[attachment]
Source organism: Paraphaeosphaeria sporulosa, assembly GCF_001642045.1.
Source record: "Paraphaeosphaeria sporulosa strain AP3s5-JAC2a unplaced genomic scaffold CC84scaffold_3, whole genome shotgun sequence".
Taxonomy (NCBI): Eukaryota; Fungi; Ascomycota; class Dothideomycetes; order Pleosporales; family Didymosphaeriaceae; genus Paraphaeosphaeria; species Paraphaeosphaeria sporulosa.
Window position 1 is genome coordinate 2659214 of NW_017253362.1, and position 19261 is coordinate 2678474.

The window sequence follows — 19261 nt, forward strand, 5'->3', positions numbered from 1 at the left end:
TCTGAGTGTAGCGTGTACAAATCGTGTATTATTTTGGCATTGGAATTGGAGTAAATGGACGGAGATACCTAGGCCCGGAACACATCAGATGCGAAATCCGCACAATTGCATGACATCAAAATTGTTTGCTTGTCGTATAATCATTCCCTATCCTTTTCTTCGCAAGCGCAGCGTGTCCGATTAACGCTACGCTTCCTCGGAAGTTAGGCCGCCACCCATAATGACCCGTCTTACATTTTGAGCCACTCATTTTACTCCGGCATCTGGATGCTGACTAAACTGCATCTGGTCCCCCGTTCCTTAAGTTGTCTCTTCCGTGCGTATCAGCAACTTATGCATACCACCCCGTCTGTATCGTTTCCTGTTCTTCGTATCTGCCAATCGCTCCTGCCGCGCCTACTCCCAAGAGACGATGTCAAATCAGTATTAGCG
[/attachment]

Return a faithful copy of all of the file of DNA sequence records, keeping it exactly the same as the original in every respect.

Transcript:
Source organism: Paraphaeosphaeria sporulosa, assembly GCF_001642045.1.
Source record: "Paraphaeosphaeria sporulosa strain AP3s5-JAC2a unplaced genomic scaffold CC84scaffold_3, whole genome shotgun sequence".
Taxonomy (NCBI): Eukaryota; Fungi; Ascomycota; class Dothideomycetes; order Pleosporales; family Didymosphaeriaceae; genus Paraphaeosphaeria; species Paraphaeosphaeria sporulosa.
Window position 1 is genome coordinate 2659214 of NW_017253362.1, and position 19261 is coordinate 2678474.

The window sequence follows — 19261 nt, forward strand, 5'->3', positions numbered from 1 at the left end:
TCTGAGTGTAGCGTGTACAAATCGTGTATTATTTTGGCATTGGAATTGGAGTAAATGGACGGAGATACCTAGGCCCGGAACACATCAGATGCGAAATCCGCACAATTGCATGACATCAAAATTGTTTGCTTGTCGTATAATCATTCCCTATCCTTTTCTTCGCAAGCGCAGCGTGTCCGATTAACGCTACGCTTCCTCGGAAGTTAGGCCGCCACCCATAATGACCCGTCTTACATTTTGAGCCACTCATTTTACTCCGGCATCTGGATGCTGACTAAACTGCATCTGGTCCCCCGTTCCTTAAGTTGTCTCTTCCGTGCGTATCAGCAACTTATGCATACCACCCCGTCTGTATCGTTTCCTGTTCTTCGTATCTGCCAATCGCTCCTGCCGCGCCTACTCCCAAGAGACGATGTCAAATCAGTATTAGCG